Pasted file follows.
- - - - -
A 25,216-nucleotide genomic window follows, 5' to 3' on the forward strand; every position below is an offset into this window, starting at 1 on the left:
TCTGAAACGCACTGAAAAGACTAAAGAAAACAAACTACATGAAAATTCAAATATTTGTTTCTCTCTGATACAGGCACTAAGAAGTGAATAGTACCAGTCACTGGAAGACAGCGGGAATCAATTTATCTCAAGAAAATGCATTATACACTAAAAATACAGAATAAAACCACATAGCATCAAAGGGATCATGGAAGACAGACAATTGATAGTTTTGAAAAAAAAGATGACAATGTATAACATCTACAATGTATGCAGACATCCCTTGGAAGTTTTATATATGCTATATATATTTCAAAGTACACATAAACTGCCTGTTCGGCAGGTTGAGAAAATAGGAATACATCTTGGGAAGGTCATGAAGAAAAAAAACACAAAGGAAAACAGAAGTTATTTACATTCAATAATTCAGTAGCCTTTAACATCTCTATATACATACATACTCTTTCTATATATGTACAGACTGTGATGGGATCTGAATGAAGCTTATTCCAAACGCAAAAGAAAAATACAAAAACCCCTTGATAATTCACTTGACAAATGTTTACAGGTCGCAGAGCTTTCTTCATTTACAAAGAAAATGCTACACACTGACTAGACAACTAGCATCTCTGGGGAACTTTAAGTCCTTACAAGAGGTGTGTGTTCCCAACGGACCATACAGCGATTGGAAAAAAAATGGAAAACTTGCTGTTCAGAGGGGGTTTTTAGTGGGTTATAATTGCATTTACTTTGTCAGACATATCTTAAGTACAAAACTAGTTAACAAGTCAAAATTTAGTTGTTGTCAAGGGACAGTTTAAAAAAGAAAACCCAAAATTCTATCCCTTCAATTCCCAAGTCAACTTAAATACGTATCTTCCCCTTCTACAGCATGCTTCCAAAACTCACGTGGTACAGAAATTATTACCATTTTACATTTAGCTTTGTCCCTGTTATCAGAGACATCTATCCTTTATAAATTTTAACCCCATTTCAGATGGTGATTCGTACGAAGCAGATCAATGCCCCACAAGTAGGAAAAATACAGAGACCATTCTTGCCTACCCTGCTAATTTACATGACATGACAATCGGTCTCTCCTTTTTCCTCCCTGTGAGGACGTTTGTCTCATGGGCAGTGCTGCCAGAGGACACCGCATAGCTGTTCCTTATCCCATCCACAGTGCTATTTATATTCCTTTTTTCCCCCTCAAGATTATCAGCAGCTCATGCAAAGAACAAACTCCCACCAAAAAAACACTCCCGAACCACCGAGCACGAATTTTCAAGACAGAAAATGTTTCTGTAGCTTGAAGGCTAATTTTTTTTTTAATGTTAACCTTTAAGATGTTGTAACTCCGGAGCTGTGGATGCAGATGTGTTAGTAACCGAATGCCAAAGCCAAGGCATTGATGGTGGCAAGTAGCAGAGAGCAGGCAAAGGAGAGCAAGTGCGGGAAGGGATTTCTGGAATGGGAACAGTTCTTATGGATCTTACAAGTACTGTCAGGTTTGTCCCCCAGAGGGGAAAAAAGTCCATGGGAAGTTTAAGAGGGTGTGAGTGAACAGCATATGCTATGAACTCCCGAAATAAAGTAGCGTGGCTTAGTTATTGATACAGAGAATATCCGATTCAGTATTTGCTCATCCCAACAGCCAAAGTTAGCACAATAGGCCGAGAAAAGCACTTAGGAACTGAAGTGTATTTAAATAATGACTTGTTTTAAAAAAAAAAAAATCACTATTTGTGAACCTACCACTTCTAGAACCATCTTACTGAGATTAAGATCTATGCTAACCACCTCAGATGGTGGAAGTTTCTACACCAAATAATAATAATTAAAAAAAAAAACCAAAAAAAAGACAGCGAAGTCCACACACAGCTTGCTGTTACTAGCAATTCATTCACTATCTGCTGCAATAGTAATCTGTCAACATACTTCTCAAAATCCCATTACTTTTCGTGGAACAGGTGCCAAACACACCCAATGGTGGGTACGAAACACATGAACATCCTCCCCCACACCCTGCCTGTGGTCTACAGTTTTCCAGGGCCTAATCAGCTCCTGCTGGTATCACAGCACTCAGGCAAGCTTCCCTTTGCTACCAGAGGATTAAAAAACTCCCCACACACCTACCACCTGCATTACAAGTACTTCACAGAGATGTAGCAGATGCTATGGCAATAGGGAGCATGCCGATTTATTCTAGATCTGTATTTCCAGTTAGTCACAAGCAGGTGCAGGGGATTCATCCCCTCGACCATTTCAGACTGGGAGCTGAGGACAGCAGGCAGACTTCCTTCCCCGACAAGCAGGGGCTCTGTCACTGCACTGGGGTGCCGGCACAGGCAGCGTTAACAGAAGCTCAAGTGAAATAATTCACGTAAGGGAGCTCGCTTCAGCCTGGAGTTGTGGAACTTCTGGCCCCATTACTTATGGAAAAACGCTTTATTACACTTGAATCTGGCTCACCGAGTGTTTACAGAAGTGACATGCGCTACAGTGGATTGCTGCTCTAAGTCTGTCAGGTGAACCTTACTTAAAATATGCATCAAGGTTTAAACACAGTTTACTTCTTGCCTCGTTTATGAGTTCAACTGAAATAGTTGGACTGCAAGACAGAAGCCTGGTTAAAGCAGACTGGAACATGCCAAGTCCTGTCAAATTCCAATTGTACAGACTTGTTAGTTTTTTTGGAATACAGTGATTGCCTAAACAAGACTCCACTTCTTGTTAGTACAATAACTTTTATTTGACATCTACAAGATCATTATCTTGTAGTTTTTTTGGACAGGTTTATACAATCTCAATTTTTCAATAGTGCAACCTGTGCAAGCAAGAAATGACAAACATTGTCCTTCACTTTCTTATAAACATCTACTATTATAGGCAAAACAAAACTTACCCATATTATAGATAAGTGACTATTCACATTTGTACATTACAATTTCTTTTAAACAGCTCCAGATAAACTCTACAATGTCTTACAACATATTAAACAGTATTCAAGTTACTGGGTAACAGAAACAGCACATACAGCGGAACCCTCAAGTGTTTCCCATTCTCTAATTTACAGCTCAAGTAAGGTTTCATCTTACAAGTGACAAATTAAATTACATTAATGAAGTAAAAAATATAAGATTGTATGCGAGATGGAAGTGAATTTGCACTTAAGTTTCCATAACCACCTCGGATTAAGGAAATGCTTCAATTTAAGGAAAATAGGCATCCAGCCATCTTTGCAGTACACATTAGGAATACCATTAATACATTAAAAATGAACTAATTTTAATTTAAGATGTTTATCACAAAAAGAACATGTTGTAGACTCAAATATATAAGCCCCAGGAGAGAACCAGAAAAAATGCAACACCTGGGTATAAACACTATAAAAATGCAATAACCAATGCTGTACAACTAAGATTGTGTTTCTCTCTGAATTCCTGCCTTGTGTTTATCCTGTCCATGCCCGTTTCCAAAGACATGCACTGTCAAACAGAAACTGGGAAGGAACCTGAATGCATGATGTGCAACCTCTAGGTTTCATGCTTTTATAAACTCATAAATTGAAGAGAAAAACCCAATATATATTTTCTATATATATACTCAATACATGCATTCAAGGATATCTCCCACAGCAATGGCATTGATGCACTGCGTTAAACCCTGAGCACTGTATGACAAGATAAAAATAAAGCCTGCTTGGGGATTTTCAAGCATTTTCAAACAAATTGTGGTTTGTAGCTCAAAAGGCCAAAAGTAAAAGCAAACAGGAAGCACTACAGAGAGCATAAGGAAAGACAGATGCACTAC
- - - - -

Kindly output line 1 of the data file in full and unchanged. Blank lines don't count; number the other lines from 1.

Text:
A 25,216-nucleotide genomic window follows, 5' to 3' on the forward strand; every position below is an offset into this window, starting at 1 on the left: